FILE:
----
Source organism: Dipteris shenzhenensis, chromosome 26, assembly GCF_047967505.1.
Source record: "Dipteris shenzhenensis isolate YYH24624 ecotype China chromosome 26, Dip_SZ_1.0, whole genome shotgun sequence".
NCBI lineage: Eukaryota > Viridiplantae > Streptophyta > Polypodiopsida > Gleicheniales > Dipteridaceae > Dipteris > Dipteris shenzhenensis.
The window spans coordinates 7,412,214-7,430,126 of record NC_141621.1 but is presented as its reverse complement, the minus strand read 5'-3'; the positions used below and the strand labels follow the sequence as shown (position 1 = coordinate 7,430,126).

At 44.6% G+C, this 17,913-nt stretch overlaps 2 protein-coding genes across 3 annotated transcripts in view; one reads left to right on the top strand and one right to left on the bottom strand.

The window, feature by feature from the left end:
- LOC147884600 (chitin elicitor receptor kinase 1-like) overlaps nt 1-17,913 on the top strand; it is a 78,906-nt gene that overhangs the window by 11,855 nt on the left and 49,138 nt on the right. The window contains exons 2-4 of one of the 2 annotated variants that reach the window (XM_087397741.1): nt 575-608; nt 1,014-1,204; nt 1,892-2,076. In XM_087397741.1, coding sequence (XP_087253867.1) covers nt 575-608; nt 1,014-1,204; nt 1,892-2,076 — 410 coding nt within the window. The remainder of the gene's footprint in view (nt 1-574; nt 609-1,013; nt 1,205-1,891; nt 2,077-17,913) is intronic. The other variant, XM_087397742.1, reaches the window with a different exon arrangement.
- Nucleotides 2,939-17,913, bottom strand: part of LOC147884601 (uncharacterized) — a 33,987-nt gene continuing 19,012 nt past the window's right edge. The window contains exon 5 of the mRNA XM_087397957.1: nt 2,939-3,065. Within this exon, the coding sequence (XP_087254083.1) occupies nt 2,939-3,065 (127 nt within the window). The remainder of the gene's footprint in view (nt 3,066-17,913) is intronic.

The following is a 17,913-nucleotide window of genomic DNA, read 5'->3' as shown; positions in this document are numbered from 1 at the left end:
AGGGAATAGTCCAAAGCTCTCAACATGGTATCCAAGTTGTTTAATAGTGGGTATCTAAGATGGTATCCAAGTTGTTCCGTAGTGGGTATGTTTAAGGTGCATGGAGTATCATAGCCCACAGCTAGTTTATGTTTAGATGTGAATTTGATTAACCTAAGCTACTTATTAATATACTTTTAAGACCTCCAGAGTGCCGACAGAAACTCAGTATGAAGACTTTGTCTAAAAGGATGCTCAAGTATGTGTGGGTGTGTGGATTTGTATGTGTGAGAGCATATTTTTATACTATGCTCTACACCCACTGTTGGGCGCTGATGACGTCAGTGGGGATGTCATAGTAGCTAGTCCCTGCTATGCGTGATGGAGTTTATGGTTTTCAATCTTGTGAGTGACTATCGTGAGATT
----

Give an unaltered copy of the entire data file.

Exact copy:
Source organism: Dipteris shenzhenensis, chromosome 26, assembly GCF_047967505.1.
Source record: "Dipteris shenzhenensis isolate YYH24624 ecotype China chromosome 26, Dip_SZ_1.0, whole genome shotgun sequence".
NCBI lineage: Eukaryota > Viridiplantae > Streptophyta > Polypodiopsida > Gleicheniales > Dipteridaceae > Dipteris > Dipteris shenzhenensis.
The window spans coordinates 7,412,214-7,430,126 of record NC_141621.1 but is presented as its reverse complement, the minus strand read 5'-3'; the positions used below and the strand labels follow the sequence as shown (position 1 = coordinate 7,430,126).

At 44.6% G+C, this 17,913-nt stretch overlaps 2 protein-coding genes across 3 annotated transcripts in view; one reads left to right on the top strand and one right to left on the bottom strand.

The window, feature by feature from the left end:
- LOC147884600 (chitin elicitor receptor kinase 1-like) overlaps nt 1-17,913 on the top strand; it is a 78,906-nt gene that overhangs the window by 11,855 nt on the left and 49,138 nt on the right. The window contains exons 2-4 of one of the 2 annotated variants that reach the window (XM_087397741.1): nt 575-608; nt 1,014-1,204; nt 1,892-2,076. In XM_087397741.1, coding sequence (XP_087253867.1) covers nt 575-608; nt 1,014-1,204; nt 1,892-2,076 — 410 coding nt within the window. The remainder of the gene's footprint in view (nt 1-574; nt 609-1,013; nt 1,205-1,891; nt 2,077-17,913) is intronic. The other variant, XM_087397742.1, reaches the window with a different exon arrangement.
- Nucleotides 2,939-17,913, bottom strand: part of LOC147884601 (uncharacterized) — a 33,987-nt gene continuing 19,012 nt past the window's right edge. The window contains exon 5 of the mRNA XM_087397957.1: nt 2,939-3,065. Within this exon, the coding sequence (XP_087254083.1) occupies nt 2,939-3,065 (127 nt within the window). The remainder of the gene's footprint in view (nt 3,066-17,913) is intronic.

The following is a 17,913-nucleotide window of genomic DNA, read 5'->3' as shown; positions in this document are numbered from 1 at the left end:
AGGGAATAGTCCAAAGCTCTCAACATGGTATCCAAGTTGTTTAATAGTGGGTATCTAAGATGGTATCCAAGTTGTTCCGTAGTGGGTATGTTTAAGGTGCATGGAGTATCATAGCCCACAGCTAGTTTATGTTTAGATGTGAATTTGATTAACCTAAGCTACTTATTAATATACTTTTAAGACCTCCAGAGTGCCGACAGAAACTCAGTATGAAGACTTTGTCTAAAAGGATGCTCAAGTATGTGTGGGTGTGTGGATTTGTATGTGTGAGAGCATATTTTTATACTATGCTCTACACCCACTGTTGGGCGCTGATGACGTCAGTGGGGATGTCATAGTAGCTAGTCCCTGCTATGCGTGATGGAGTTTATGGTTTTCAATCTTGTGAGTGACTATCGTGAGATT